Filed under: Bullet Points
December 27th, 2010
11:06 AM ET

Be in the know: Today's political bullet points

Everyday we ask influential politicos to send us their top three bullet points that are driving the day's conversation in and outside Washington.

RedState.Com Editor Erick-Woods Erickson:

– A week before the new Congress convenes is also the last week a Kennedy will serve in Congress after 63 years.

– Atlanta had a white Christmas. Columbia, SC had a white Christmas. Look for Democrats to declare it a sign that we need global warming legislation immediately.

– Janet Napolitano better get ready. The House Republicans are going to take a good look at Homeland Security once they get to Washington in January.

Talk Show Host and Online Editor of MyLatinoNews.com Mario Solis-Marich:

– Holiday Cheer: Wall Street parties as middle class Americans spend on the holidays…hmm…wait a minute, I thought the top 2% were the job creators???

– Holiday Leftovers: The NYT calls for President Obama to halt the deportation of DREAM students and focus on real criminals in an issue that wont go away.

– Holiday Hangover: The GOP complains that the most productive congress in decades didn’t accomplish anything as Leader Reid plans filibuster reform that they will fight.


Filed under: Bullet Points
December 23rd, 2010
10:01 PM ET
December 23rd, 2010
10:01 PM ET
December 23rd, 2010
09:59 PM ET
December 23rd, 2010
01:23 PM ET

Be in the know: Today's political bullet points

Everyday we ask influential politicos to send us their top three bullet points that are driving the day's conversation in and outside Washington.

Good day. Barring breaking news, this is our last show before Christmas, so let me begin with a wish for a safe and family-rich holiday for all. What a remarkable week in Washington. What’s fun now is the mix of clues people find as they study the lame duck session for ideas about how 2011 will shake out. Is Lindsey Graham right? As in, did Harry Reid eat the GOP’s lunch in the lame duck? Or, did the GOP get some big wins even though Democrats still had the power? One could argue that, too, by citing the extension of the Bush tax cuts for the wealthy, the demise of the earmark-loaded Omnibus spending bill, and trimming the price tag of the 9/11 first responders bill from $7 billion to $4 billion. Maybe both sides won some and lost some. We do know many conservatives are not happy, thinking their guys should have stalled until they have more power next year. Those in that camp won’t like a snippet from our exclusive conversation with Senate Majority Leader Harry Reid, who tells us about a nice dinner he had recently with GOP Senator-elect and tea party favorite Rand Paul.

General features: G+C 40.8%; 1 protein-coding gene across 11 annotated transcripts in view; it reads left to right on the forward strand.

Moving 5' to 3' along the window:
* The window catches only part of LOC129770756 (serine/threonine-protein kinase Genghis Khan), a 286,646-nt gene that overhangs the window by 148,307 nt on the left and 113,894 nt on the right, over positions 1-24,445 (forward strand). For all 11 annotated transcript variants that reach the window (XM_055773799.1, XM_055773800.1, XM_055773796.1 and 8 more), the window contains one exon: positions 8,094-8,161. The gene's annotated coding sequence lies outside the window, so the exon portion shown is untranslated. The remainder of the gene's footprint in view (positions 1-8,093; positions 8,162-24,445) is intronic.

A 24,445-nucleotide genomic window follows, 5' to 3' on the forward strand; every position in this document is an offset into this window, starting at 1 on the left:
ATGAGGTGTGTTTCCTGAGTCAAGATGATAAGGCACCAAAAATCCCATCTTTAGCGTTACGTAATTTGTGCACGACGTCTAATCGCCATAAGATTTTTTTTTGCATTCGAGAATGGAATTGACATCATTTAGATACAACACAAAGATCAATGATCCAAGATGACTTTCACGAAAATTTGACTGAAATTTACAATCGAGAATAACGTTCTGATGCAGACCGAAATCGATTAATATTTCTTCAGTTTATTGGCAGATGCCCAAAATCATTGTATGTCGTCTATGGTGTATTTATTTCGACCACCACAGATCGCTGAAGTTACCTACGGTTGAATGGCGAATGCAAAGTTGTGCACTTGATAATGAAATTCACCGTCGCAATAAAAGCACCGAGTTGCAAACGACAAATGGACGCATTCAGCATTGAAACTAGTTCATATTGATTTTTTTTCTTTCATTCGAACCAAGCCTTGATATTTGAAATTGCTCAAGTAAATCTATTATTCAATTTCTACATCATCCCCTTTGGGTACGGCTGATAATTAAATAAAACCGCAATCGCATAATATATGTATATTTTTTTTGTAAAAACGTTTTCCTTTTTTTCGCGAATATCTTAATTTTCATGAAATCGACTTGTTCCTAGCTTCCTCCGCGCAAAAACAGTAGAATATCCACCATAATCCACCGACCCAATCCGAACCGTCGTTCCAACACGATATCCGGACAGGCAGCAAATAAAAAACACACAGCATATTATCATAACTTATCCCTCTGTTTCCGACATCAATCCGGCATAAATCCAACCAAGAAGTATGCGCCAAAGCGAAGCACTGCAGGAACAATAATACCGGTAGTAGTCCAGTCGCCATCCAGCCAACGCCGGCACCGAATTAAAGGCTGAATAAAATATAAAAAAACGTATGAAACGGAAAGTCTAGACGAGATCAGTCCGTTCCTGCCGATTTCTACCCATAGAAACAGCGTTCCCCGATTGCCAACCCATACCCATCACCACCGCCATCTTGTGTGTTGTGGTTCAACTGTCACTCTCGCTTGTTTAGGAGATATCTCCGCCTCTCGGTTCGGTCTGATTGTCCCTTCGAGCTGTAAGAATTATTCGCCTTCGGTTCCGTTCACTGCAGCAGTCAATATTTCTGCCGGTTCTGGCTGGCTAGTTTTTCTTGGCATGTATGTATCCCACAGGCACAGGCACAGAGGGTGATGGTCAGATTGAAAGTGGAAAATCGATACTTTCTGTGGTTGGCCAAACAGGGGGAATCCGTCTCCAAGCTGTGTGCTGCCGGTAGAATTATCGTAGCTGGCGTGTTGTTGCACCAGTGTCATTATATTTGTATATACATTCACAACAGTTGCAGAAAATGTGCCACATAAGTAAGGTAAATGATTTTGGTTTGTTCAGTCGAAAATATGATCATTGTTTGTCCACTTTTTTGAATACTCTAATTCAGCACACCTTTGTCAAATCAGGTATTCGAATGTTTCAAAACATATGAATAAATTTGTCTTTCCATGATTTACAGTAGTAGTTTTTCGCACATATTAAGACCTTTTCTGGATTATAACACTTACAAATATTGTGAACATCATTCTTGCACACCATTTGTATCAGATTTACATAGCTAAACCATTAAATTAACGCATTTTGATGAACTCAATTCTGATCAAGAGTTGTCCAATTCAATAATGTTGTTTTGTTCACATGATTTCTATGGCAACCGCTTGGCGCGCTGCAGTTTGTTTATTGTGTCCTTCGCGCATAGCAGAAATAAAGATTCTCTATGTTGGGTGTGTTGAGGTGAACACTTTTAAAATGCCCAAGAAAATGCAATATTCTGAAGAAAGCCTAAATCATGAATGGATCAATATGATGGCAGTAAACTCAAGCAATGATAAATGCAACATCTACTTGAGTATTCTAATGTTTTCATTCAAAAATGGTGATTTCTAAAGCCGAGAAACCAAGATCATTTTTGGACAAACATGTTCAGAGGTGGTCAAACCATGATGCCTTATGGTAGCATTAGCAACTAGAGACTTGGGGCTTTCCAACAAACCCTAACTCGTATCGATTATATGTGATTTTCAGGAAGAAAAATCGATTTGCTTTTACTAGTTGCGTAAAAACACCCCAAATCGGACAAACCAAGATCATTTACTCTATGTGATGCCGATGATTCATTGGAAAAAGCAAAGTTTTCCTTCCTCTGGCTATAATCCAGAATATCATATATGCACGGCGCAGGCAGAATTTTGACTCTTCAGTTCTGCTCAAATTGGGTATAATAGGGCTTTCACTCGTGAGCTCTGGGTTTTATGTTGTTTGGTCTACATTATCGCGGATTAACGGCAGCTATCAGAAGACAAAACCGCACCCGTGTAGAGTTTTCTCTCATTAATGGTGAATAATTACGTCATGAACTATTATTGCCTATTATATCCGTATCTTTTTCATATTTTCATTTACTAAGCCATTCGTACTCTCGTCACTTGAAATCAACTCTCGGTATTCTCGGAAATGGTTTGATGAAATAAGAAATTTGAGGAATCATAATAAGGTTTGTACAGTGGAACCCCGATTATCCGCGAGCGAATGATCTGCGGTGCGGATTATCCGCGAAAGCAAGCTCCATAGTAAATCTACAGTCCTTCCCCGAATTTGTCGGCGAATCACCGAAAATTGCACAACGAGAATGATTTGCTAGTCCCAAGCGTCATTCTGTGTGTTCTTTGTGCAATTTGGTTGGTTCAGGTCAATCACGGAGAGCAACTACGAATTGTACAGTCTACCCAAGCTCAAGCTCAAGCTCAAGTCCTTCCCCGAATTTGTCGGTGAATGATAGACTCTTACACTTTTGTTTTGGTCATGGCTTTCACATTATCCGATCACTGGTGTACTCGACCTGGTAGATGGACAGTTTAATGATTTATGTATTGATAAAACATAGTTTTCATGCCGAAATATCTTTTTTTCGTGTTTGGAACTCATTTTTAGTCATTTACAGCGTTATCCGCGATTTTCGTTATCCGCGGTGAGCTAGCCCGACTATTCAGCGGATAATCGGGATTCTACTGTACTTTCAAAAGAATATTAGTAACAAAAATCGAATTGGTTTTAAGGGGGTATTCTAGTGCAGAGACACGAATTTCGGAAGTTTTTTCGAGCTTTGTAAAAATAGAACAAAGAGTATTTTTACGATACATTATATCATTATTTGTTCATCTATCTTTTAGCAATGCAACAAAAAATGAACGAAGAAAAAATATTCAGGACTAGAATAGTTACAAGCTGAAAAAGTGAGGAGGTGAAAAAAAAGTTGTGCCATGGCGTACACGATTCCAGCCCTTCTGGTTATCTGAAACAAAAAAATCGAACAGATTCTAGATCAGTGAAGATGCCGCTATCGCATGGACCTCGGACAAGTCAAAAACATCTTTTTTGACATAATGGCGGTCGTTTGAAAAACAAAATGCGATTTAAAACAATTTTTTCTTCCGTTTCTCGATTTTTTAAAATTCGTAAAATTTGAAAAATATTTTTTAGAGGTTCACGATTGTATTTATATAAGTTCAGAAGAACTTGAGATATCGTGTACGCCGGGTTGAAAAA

On to the bullet points: Erick begins with a piece of that conservative angst and a key window into one of the tensions of next year: those Tennessee senators are Lamar Alexander, a former governor and Bob Corker, a former mayor. I’d call them pragmatists – and people who like to get things done. But as you can see, Erick relays unhappiness with those who want more ideology and less compromise. Mario’s No. 2. Is another great window into another major 2011 challenge: will the Democrats disappoint Latinos again or get some of the immigration agenda to the finish line? And can some of the new GOP Latino voices perhaps change this critical political dynamic? Put it on the list for next year, but for a few days maybe just relax and enjoy the end of a volatile and consequential year in politics. –John King

RedState.Com Editor Erick-Woods Erickson:

– START passes. Republican activists are angry at the Senators from Tennessee.

– Parts of the South look set for a white Christmas. Blame global warming.

– Is he or isn't he? Conflicting reports on just what Stephen Spielberg and Nancy Pelosi are talking about and whether he's going to try to help re-brand the democrats.

Talk Show Host and Online Editor of MyLatinoNews.com Mario Solis-Marich:

– Santa: Leader Harry Reid and Speaker Nancy Pelosi deliver the gift of historic legislation to President Obama and make him the comeback kid.

– Elf: Obama pledges to conduct a grassroots effort on the DREAM Act before talking to the grassroots DREAM’ers; can workshop helper Clinton be put in charge of this, too?

– Grinch: Senator Tom Coburn becomes the embodiment of the anti-health care, pro-upper class at-any- expense-GOP while his colleagues run home for the holidays.


Filed under: Bullet Points
December 22nd, 2010
09:39 PM ET